Find The Frog In This Photo, And See If You Can Spot Some Other Camouflaged Creatures

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The recent discovery about the underlying mechanism in chameleon camouflage got us wondering about other incognito creatures in the wild. Did you know that cephalopods (squids, octopi, cuttlefish), despite the fact they’re almost all colorblind, can drastically change both the texture and color of their skin to perfectly blend into their environment?

Other covert critters, after millennia of adaptation, actually resemble the places they live. In the right environment, they’re almost invisible! Think you could find some of the best camouflage experts on their own home turf?

Check out some of nature’s best hiders, and see how many you can spot:

1. This is what Australian cuttlefish normally look like:

Roger Hanlon via Marine Biological Laboratory

Photo Credit: Roger Hanlon via Marine Biological Laboratory

Can you find the camo expert when it’s incognito?

Justin Marshall via Marine Biological Laboratory

Photo Credit: Roger Hanlon via Marine Biological Laboratory

The secretive long-eared owls are nighttime hunters that are rarely seen. Their long tufts on their ears are the most distinguishable attribute that sets them apart from the short-eared owl.

2. Here’s a long-eared owl:

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Can you spot him now?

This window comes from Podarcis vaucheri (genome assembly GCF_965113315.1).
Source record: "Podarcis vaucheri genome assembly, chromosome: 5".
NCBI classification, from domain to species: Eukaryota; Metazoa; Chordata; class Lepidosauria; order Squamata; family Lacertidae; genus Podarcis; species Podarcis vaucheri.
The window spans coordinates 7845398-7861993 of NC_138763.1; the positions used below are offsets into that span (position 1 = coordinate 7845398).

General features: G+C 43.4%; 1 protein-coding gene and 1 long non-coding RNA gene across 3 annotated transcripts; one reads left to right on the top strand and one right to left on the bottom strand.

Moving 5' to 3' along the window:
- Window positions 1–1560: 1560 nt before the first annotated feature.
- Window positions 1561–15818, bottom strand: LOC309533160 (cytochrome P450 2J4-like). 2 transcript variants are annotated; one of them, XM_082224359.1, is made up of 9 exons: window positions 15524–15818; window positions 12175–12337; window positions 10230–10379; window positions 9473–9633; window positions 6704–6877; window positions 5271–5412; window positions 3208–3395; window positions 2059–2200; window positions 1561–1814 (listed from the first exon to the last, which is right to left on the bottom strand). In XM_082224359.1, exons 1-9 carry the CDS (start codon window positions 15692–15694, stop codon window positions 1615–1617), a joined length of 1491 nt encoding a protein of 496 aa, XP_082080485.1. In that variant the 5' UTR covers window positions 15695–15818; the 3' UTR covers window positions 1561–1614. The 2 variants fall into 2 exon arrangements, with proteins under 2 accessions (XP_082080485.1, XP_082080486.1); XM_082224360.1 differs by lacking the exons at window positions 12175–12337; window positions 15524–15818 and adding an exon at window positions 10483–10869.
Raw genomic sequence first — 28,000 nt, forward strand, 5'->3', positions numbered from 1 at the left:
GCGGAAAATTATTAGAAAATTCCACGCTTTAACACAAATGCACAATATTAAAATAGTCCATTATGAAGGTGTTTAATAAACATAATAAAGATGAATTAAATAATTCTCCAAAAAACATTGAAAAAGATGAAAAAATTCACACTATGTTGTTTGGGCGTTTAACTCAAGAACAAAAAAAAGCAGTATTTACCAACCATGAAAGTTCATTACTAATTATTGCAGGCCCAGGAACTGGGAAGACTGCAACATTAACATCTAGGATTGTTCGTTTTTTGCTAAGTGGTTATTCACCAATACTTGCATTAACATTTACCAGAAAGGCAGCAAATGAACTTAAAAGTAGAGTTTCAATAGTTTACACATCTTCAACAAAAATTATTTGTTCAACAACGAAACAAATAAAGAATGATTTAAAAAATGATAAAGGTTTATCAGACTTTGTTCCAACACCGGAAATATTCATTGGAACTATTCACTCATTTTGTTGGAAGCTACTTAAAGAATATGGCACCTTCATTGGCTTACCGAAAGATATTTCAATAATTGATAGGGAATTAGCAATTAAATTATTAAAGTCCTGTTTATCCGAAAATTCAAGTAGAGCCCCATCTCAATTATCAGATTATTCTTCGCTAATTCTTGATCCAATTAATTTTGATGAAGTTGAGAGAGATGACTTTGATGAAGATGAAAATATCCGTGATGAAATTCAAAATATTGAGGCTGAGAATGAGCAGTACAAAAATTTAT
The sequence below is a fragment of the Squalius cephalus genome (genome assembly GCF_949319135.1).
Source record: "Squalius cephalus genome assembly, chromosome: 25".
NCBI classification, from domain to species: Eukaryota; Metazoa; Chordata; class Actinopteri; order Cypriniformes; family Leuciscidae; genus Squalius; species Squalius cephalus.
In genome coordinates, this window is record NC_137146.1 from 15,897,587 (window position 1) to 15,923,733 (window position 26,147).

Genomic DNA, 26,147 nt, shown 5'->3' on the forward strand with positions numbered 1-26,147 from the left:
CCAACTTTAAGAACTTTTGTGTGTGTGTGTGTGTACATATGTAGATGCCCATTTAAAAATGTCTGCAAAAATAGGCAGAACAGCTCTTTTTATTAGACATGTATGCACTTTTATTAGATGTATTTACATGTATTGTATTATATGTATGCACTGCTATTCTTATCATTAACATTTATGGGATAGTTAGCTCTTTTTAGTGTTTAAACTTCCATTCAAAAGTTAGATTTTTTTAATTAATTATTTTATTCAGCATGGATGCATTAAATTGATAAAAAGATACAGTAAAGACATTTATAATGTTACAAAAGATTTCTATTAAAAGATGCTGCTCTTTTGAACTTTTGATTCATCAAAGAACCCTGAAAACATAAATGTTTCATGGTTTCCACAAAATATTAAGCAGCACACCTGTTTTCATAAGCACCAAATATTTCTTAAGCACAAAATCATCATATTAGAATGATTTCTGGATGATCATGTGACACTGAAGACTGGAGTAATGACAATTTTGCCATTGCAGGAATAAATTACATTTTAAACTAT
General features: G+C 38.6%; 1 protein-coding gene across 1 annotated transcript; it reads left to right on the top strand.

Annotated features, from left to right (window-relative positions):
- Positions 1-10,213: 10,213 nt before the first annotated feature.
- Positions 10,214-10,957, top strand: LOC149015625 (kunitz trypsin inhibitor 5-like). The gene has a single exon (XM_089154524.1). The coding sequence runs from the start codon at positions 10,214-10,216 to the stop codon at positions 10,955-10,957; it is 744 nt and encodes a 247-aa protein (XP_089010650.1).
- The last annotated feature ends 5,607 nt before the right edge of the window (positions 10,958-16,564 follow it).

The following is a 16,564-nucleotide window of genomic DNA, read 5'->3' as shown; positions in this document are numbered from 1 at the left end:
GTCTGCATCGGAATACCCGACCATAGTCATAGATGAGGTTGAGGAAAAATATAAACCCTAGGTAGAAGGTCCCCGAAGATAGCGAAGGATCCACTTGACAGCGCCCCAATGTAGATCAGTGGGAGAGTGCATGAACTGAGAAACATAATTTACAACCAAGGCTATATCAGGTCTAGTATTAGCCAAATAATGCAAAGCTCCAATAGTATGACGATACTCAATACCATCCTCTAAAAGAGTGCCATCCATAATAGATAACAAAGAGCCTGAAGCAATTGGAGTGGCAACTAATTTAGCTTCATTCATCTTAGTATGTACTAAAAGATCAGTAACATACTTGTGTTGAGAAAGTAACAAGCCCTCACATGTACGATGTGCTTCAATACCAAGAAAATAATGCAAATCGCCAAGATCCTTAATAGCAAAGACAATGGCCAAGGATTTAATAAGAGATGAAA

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The mossy leaf-tailed gecko is endemic to Madagascar. Their dermal flaps allow for even greater camouflage when combined with the ability to change its skin color. The dermal flaps break up the gecko’s outline. They range in size from 6 to 8 inches and are nocturnal predators with a diet consisting of insects, arthropods, and gastropods.

 3. Check out the mossy leaf-tailed gecko:

Photo Credit: Tony Gamble via University of Minnesota

Photo Credit: Tony Gamble via University of Minnesota

Try to check it out now.

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The most common animal on this list, the common octopus is a nighttime hunter that utilizes a paralyzing nerve poison to feed. The common octopus are highly intelligent and can learn to unscrew jars and raid lobster traps.

4. This is what a conspicuous common octopus looks like:

Photo Credit: Caroline Rogers via USGS

Photo Credit: Caroline Rogers via USGS

Can you see it in coral mode?

Photo Credit: Ziggy Livnat via Discovery Magazine

Photo Credit: Ziggy Livnat via Discovery Magazine

5. Have a look at the gray tree frog:

Now see if you can find it on an actual gray tree.

Photo Credit: Erika Duross via Earth Watch

Photo Credit: Erika Duross via Earth Watch


What sorts of camouflage experts are hiding in your backyard? Share your photos with us!

This Is What The Uncommon Valor Worthy Of A Medal Of Honor Looks Like: Click “Next” below!

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